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November 1969

Stapedial Otosclerosis and Fluorine in the Drinking Water

Author Affiliations

Greenville, NC
From the East Carolina University, Greenville, NC.

Arch Otolaryngol. 1969;90(5):585-589. doi:10.1001/archotol.1969.00770030587011

THE purpose of this study was to determine if a significant difference existed between specified high- and low-fluoride drinking water areas in the incidence of stapedial otosclerosis, hearing losses of all types (including stapedial otosclerosis), and stapedial otosclerosis in proportion to the hearing losses of all types.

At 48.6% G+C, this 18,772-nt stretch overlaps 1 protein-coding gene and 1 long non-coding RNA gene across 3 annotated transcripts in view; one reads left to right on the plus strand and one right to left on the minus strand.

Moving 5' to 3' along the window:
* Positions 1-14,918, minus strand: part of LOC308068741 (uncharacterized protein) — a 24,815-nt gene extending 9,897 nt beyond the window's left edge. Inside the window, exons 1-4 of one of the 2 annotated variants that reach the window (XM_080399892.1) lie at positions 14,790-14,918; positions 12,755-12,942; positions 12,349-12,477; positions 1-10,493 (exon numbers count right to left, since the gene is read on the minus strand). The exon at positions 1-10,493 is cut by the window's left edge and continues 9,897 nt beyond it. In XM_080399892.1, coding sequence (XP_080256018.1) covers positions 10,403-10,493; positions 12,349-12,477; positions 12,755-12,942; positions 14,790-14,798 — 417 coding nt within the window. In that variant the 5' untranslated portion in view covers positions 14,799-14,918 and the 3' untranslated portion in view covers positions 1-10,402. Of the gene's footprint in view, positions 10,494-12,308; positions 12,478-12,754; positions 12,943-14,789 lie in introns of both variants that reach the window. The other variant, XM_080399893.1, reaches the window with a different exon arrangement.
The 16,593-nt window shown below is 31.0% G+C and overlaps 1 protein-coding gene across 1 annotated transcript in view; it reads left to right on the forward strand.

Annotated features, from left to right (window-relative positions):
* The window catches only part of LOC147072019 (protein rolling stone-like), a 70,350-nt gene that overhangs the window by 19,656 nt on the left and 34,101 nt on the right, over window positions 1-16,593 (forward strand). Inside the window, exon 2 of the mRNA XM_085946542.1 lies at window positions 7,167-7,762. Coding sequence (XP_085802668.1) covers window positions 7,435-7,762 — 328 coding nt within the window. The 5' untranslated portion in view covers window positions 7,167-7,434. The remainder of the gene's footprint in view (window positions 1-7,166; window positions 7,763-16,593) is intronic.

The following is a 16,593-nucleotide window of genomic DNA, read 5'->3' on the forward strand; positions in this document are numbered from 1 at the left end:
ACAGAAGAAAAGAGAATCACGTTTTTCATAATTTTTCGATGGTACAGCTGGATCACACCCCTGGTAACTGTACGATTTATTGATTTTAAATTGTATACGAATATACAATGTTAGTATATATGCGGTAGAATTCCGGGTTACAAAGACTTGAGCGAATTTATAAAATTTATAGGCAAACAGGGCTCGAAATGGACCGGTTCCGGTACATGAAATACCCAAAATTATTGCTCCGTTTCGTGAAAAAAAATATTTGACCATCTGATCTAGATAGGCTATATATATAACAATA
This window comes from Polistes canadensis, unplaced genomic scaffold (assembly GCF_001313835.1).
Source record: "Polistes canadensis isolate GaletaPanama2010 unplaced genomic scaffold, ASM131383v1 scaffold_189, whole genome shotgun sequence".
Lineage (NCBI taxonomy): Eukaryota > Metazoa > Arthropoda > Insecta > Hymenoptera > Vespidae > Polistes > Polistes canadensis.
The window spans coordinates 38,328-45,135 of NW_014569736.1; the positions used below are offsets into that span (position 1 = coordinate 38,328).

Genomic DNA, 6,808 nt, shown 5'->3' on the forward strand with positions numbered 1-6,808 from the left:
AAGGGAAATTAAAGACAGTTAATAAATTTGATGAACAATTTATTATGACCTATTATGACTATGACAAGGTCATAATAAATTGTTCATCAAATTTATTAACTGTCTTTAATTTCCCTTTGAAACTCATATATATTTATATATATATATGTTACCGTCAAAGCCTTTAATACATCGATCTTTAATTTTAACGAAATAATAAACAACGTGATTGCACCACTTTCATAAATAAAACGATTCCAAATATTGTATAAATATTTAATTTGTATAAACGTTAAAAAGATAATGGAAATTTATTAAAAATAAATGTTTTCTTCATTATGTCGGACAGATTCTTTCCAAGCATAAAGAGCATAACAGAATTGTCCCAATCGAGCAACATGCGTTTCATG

Many studies have presented evidence as to the relationship of fluoride and dental health. Dental fluorosis, a condition of mottled enamel resulting from long-continued high intake of fluorine, was first reported by McKay and Black.1 In contrast to the detrimental effects of fluoride in the drinking water are its beneficial effects with regard to the incidence of dental caries,2-4 peridontal disease,5 and malocclusion.6

Fluoride ingestion, whether through the drinking water or through daily oral dosages, has been found to be beneficial in the prevention as well as control of certain bone diseases characterized by abnormal bone resorption. Leone7

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